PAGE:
That song is so sweet, I just love it. It's one that could go on for about six minutes. I was just starting to drift off and think about my friends and think about the people that I love. So that song is called "Coffee". I'm joined by singer-songwriter Beabadoobee for today's Current virtual session. So that song--that's always gonna be the beginning for you. How does it feel to play that--just like playing that today? Was that the the song that you talked about, like, uploading to the Internet, and like, "Oh, just put it under Beabadoobee and it'll be all fine."

Yeah, that was the song--it was one of the first songs that I've written on guitar.

Yeah, there was a pretty big reaction to it when it was uploaded to--did you say that it was first it was like Instagram, and that it started to get attention there?

We, me and Oscar, put it on my Spotify and Apple Music and the streaming sites. It was first on Bandcamp for a while. We just kind of had it on there for a bit then it started gaining traction, and on Instagram, people were commenting, saying if I was the coffee girl, and I was like, "I've never served coffee a day in my life. I don't know what they're talking about." Then I was like, oh, crap it's the song, and we were like, that's cool. So we put it on streaming sites. Yeah, that's how it started.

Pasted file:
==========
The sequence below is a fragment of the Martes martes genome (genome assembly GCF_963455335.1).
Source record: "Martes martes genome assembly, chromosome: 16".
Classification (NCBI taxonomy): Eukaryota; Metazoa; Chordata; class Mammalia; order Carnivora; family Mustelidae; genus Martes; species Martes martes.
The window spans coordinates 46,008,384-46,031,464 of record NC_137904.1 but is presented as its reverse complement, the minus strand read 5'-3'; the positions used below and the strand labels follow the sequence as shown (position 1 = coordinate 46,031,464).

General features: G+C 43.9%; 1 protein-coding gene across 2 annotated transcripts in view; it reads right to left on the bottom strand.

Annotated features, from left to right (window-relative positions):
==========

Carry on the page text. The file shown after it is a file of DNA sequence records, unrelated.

So when you put it on the streaming sites, how did you find out that--other than maybe like hearing from people on social media like that--how did you start to find out that, oh, wow, this is really gaining some traction?

Oh, I think it was like, I just saw people--like the streams going up and people recognizing me on my social media as a musician. And they were expecting more coming, and then I got interest from labels. That's how I made my EP Lice. I think this label paid for a studio and then me and Oscar recorded the whole EP in like a day and released a couple, like a month after or something. It was quite quick, but I was still doing school. It was a lot to do.

I bet. I bet it was just like, is this real? I mean, is this real life? How did the--how is this happening? Well, clearly happening because you wrote a song that people were able to connect to and I think that goes back to the simplicity of "these are the chords you have" and then the other tools that you have are just the ability to put words together that are relatable. When you talked about having your first full length record out, Fake It Flowers, and talking about how it's a really personal record for you--do you feel like your fans connect with you in a deeper way because you're able to be so vulnerable with your songwriting?

Oh, yeah. If anything, they watched me grow up. They've seen me go through all of it. Especially the people who have known me since "Coffee". They've seen every hair color every relationship, weird thing. I feel like the people that listen to my music, if I didn't make music, we'd just be friends. They all dress cool and listen to similar music as me.